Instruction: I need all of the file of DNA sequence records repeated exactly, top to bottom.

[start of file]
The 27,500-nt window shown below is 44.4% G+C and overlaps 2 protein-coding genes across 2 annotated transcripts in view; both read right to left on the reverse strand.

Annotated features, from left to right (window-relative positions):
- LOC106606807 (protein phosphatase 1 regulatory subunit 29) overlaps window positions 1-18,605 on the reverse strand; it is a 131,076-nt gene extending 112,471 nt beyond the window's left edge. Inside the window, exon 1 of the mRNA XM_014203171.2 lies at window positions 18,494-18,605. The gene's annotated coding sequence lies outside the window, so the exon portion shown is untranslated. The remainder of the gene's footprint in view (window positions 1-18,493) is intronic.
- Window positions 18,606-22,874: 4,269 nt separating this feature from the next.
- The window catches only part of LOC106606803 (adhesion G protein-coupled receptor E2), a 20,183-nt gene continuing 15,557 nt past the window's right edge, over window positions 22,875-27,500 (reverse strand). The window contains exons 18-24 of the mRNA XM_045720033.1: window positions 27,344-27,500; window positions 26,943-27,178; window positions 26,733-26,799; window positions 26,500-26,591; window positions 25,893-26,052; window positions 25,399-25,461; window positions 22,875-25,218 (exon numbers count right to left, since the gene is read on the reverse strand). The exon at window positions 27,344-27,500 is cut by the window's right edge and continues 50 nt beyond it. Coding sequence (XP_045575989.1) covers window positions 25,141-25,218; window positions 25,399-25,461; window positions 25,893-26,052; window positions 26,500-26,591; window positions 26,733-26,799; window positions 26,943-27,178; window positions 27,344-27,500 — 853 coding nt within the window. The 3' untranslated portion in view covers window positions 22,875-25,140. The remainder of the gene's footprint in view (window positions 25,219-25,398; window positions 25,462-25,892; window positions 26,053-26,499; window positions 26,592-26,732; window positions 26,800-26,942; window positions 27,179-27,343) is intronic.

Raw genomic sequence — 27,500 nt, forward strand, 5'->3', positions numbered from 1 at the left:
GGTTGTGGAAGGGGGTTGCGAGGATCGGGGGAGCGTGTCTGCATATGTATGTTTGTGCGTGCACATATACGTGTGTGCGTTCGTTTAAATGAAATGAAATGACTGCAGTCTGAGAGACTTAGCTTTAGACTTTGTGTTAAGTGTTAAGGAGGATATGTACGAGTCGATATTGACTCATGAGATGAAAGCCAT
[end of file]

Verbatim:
The 27,500-nt window shown below is 44.4% G+C and overlaps 2 protein-coding genes across 2 annotated transcripts in view; both read right to left on the reverse strand.

Annotated features, from left to right (window-relative positions):
- LOC106606807 (protein phosphatase 1 regulatory subunit 29) overlaps window positions 1-18,605 on the reverse strand; it is a 131,076-nt gene extending 112,471 nt beyond the window's left edge. Inside the window, exon 1 of the mRNA XM_014203171.2 lies at window positions 18,494-18,605. The gene's annotated coding sequence lies outside the window, so the exon portion shown is untranslated. The remainder of the gene's footprint in view (window positions 1-18,493) is intronic.
- Window positions 18,606-22,874: 4,269 nt separating this feature from the next.
- The window catches only part of LOC106606803 (adhesion G protein-coupled receptor E2), a 20,183-nt gene continuing 15,557 nt past the window's right edge, over window positions 22,875-27,500 (reverse strand). The window contains exons 18-24 of the mRNA XM_045720033.1: window positions 27,344-27,500; window positions 26,943-27,178; window positions 26,733-26,799; window positions 26,500-26,591; window positions 25,893-26,052; window positions 25,399-25,461; window positions 22,875-25,218 (exon numbers count right to left, since the gene is read on the reverse strand). The exon at window positions 27,344-27,500 is cut by the window's right edge and continues 50 nt beyond it. Coding sequence (XP_045575989.1) covers window positions 25,141-25,218; window positions 25,399-25,461; window positions 25,893-26,052; window positions 26,500-26,591; window positions 26,733-26,799; window positions 26,943-27,178; window positions 27,344-27,500 — 853 coding nt within the window. The 3' untranslated portion in view covers window positions 22,875-25,140. The remainder of the gene's footprint in view (window positions 25,219-25,398; window positions 25,462-25,892; window positions 26,053-26,499; window positions 26,592-26,732; window positions 26,800-26,942; window positions 27,179-27,343) is intronic.

Raw genomic sequence — 27,500 nt, forward strand, 5'->3', positions numbered from 1 at the left:
GGTTGTGGAAGGGGGTTGCGAGGATCGGGGGAGCGTGTCTGCATATGTATGTTTGTGCGTGCACATATACGTGTGTGCGTTCGTTTAAATGAAATGAAATGACTGCAGTCTGAGAGACTTAGCTTTAGACTTTGTGTTAAGTGTTAAGGAGGATATGTACGAGTCGATATTGACTCATGAGATGAAAGCCAT